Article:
Moving day is often stressful for both mind and body. You spend the day moving boxes, hauling furniture and lifting items in and out of vehicles and up and down stairs. While many belongings can become damaged during a move, the most common damages are injuries to yourself or to people who have come to help.
Not only will an injury take you out of commission for the rest of day (not to mention during days of unpacking afterward), but some injuries can cost you in medical bills and time off work. With some preparation and mindfulness, you can hopefully avoid injuring yourself on moving day. Consider the following tips to help you stay safe.
Practice Good Form
Many moving injuries come from using incorrect form when trying to heft bulky or heavy objects. Remember to always bend at the knees. Keep your back straight and your head erect when lifting something heavy. If you use your legs to lift while keeping your core muscles engaged, your back is less likely to become strained.
If you are short, never be tempted to lift items above your head. If you overbalance, you could drop the item and it could injure your head and neck. Other safety tips include:
- Keep your feet at shoulder width apart when lifting. This gives you a more solid foundation and will keep you from twisting or bending unnaturally.
- Carry boxes at eye level or below. Never twist from side to side when carrying a box or piece of furniture.
- Wear supportive shoes with good grip for slick truck bed surfaces, floors and walkways, especially in the winter or when it rains.
- Keep all movements slow and steady. If you are pushing or pulling an object, always try to keep movements controlled instead of jerking.
If you know you have to prepare for a move, you can practice good form and build your strength beforehand. You might even spend some time doing squats and deadlifts in the gym to get ready for the big day.
Keep a First Aid Kit Handy and Stocked
Back injuries from lifting with bad form are not the only wounds you might see on moving day. Smashed fingers, twisted ankles and other minor but painful injuries are still common. Instead of packing all your first aid supplies, make sure you keep them in a place where they can be easily accessed by those who are helping with your move.
You’ll want to make sure you have over-the-counter pain medication, wipes for cleaning out scratches and cuts, small and large bandages, antibiotic ointment, medical tape and at least one tensor bandage for sprains or strains. Let your helpers know where the first aid kit is and how to access it in the event someone gets a minor injury.
Know Your Limits
Sometimes, especially if help is limited, you’ll push yourself hard on moving day. However, it’s important for everyone to know their limits. For example, if an appliance is too heavy to haul yourself and you do not have an extra set of hands, set it aside and cover it with a tarp until you can get some help.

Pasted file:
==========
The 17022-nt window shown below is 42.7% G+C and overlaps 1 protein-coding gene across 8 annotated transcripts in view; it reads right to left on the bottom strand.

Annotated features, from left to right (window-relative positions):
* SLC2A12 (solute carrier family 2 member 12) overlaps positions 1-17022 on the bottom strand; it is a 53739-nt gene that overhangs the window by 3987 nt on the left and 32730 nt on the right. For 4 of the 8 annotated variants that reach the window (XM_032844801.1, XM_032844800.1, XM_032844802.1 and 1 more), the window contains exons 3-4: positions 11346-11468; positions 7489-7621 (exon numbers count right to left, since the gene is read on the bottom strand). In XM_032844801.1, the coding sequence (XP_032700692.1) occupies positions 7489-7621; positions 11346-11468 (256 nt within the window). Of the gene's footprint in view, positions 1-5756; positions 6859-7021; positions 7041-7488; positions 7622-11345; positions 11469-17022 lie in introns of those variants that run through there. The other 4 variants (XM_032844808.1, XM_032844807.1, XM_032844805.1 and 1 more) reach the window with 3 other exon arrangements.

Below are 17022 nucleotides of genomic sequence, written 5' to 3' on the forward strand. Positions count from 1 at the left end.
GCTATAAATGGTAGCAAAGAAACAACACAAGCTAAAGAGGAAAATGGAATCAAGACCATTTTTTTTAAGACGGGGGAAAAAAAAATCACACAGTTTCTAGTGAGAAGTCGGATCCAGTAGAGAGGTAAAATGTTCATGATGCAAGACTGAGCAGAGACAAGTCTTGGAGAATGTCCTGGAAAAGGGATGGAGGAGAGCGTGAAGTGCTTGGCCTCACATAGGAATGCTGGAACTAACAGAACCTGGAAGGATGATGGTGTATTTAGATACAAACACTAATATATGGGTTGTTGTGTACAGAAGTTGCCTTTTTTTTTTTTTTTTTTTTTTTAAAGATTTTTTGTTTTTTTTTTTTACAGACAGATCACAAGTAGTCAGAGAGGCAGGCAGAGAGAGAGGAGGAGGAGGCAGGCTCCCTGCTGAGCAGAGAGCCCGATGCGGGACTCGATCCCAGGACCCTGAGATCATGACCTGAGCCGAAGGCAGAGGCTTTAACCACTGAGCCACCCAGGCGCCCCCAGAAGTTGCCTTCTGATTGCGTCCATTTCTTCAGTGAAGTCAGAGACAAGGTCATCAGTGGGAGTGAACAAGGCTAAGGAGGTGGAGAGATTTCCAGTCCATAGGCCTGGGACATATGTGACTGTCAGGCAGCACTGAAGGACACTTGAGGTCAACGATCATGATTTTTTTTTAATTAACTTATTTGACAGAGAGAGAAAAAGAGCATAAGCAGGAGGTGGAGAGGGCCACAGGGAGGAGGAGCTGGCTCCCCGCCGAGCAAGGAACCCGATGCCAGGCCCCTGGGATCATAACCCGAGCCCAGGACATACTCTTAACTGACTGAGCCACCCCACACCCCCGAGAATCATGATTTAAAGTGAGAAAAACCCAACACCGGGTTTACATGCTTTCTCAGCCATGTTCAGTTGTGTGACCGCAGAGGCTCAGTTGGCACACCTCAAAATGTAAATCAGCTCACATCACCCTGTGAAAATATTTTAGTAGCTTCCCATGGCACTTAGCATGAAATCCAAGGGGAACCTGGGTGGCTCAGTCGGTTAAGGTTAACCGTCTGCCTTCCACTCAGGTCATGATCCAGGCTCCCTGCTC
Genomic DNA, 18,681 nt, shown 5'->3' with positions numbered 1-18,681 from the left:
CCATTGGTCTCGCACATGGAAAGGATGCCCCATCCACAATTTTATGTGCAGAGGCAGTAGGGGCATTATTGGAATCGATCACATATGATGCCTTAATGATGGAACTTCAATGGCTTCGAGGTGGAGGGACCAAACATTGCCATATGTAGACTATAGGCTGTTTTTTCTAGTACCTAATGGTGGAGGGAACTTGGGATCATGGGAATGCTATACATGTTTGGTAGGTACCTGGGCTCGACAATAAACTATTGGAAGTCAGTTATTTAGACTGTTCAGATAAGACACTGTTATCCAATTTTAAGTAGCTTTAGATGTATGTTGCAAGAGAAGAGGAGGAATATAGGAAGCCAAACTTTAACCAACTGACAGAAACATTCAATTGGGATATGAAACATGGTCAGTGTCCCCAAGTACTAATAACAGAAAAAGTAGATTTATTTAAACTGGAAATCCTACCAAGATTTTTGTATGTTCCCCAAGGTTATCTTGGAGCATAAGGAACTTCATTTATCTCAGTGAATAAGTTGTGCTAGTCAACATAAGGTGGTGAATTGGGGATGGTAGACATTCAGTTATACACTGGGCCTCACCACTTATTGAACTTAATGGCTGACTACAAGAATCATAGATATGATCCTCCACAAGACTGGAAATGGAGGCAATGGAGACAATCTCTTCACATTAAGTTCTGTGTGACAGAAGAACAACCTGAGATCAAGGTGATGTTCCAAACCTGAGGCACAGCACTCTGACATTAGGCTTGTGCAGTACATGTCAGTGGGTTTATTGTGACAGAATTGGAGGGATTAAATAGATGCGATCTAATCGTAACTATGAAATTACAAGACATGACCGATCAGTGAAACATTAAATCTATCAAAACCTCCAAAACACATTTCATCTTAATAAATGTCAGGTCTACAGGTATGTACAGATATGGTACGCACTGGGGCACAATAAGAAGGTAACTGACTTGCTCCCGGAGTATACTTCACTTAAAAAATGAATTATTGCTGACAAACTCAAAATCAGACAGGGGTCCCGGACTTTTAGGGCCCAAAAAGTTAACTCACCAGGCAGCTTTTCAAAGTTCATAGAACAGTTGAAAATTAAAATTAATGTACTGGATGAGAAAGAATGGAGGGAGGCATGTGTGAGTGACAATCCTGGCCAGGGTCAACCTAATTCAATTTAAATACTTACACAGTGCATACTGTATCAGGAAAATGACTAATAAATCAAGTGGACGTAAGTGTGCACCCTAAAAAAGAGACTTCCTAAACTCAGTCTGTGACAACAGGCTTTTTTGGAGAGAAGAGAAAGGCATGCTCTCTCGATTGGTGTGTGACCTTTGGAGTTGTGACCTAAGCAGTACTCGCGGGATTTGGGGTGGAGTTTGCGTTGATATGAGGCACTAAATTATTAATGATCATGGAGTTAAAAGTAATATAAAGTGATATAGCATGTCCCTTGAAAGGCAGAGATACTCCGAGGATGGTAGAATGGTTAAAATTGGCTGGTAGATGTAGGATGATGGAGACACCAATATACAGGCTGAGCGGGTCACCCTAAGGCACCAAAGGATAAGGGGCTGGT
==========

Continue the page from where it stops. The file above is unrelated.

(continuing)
Pushing yourself to carry more than you can lift or to move more when you are tired will only put you out of commission, leaving the move unfinished. Take care not to:
- Run or move too quickly, even when carrying light items. A slow and steady pace is best for endurance and injury prevention.
- Carry more than one box at a time. You risk dropping one of the boxes, potentially injuring your feet and breaking what is inside the box.
- Move furniture alone. Some furniture can be carried by one person, but you should always have a spotter close by in case you need help.
Professional movers are there so that you don’t have to push yourself to the limit. If you have limited volunteer help for your move, hiring help is worth the investment simply for injury prevention alone.
You can also reduce the risk of injury by providing protection for your helpers and yourself. Be sure to:
- Use gloves on your hands to prevent smashed fingers. You might still get some bruises, but instances of open wounds will be reduced.
- Insist that every person wear close-toed shoes. Shoes with steel toes are the best for preventing foot injuries, but not everyone has a pair. Sturdy work boots or quality tennis shoes will also work. High-top sneakers provide the best stability and flexibility. Never allow anyone to move items while wearing flip-flops.
- Provide hand trucks and sliders to reduce the amount of manual hauling necessary.
- Avoid wearing flowing clothing, like a dress, scarf, or baggy shirt that can catch on corners or snag on furniture.
Finally, never allow someone (including yourself) with a medical condition, a previous injury, or other extenuating condition to help with moving heavy items. You simply don’t know if they will be up to the task.
The professionals a Bekins Van Lines, Inc. have the knowledge and experience to safely move your belongings. For more information about safe moving practices, contact us today.